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fountain,natural or artificially conveyed flow of water. In ancient Greece columnar shrines were built over springs and dedicated to deities or nymphs. In ancient Rome fountains fed by the great aqueduct system furnished water in the streets, in the villa gardens, and in town houses. Though there were few public fountains in the Middle Ages, a number of beautiful examples remain, especially in Italy, where splendid Renaissance fountains, showing the full artistic exuberance of the period, are also found even in the smallest village square or the least pretentious villa. The development of the great 16th- and 17th-century villas, with their hillside gardens and natural water sources, called forth amazing ingenuity in water decoration. In the Villa d'Este at Tivoli and the villas at Frascati, near Rome, the various disposals of water constituted an integral element of the garden composition. In France the gardens of the palace of Versailles, designed by Le Nôtre, embodied a vast scheme of water adornment, with elaborate sculptural treatment. The supply, held in a reservoir at Marly, was raised 500 ft (152 m) above the Seine by machinery. The theatrical trend of the baroque period found expression also in fountains. In keeping with the animated postures of the sculptured nymphs, sea horses, and dolphins, the water issued splashing over the rims of the uppermost bowls and down upon artificial rocks and shells. A colossal figure of Neptune was a favorite motif, as in famous examples at Florence, Bologna, and Rome. Bernini designed one such fountain in Rome. He also planned the superbly simple fountains in St. Peter's Square and the dramatic fountains in the Piazza Navona. In 1762 one of the most famous and elaborate examples was completed, the fountain of Trevi. In sharp contrast with these are the fountains of Muslim countries, which instead of gushing water often emit an inconspicuous trickle. In their gardens the water lies in quiet pools and long, narrow channels. Of the Moorish fountains employing basins and sculpture, the Fountain of the Lions in the Alhambra, Granada, is the most famous. Invariably a fountain for ablutions stands in the courtyard of a mosque. In Middle Eastern cities the public fountains are entirely enclosed within structures richly finished in marbles and ceramics and with wide projecting roofs. Examples are numerous in İstanbul, Cairo, and Damascus. The modern public drinking fountain is usually of strictly utilitarian design. American architects and landscape artists, however, are encouraging the use of the ornamental fountain with definite success.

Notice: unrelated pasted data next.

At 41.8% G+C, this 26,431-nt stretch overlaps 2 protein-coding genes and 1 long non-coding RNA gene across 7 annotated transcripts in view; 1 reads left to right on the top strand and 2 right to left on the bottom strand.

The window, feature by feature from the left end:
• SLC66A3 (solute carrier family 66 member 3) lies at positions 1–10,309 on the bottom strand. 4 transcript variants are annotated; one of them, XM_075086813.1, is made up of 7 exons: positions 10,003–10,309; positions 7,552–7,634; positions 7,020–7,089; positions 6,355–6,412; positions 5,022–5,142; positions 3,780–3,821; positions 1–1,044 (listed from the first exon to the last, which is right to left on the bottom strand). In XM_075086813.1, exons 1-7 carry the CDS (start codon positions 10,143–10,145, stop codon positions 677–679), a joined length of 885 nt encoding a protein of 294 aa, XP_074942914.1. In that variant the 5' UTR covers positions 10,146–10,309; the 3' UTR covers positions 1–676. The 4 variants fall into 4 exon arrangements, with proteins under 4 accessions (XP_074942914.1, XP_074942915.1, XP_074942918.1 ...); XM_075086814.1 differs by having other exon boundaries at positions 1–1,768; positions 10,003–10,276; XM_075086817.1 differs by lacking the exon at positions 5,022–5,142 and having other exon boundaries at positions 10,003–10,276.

in architecture, a structure serving as the base or frame for a stream of water either jetting upward or flowing downward. Fountains were originally constructed only as sources of drinking water. Later, flowing water was combined with architecture, sculpture, and greenery to create various ornamental and artistic effects.
Ornamental fountains were built in ancient and medieval Western European cities, in the countries of the Middle and Near East, and in India. Fountains with statues, columns, basins, and other objects are known to date as far back as the classical period. They were favorite decorations for city squares from the 16th to 18th centuries in Europe, for example, in Florence and Rome, and in villas and palace-park complexes, notably at Versailles.
In Russia, in the 18th and early 19th centuries, an impressive system of fountains was constructed at Petergof (present-day Petrodvorets). In modern architecture, fountains add an ornamental effect that is often enhanced at night by electric illumination.
REFERENCESpyshnov, P. A. Fontany. Moscow, 1950.
What does it mean when you dream about a fountain?
Fountains capture a symbol of emotions and of the unconscious; they combine water with the elements of air and light, symbolizing a highly controlled and intellectualized examination of the self. Fountains are also symbols of nourishment (the fountain of life) and eternal life (the fountain of youth).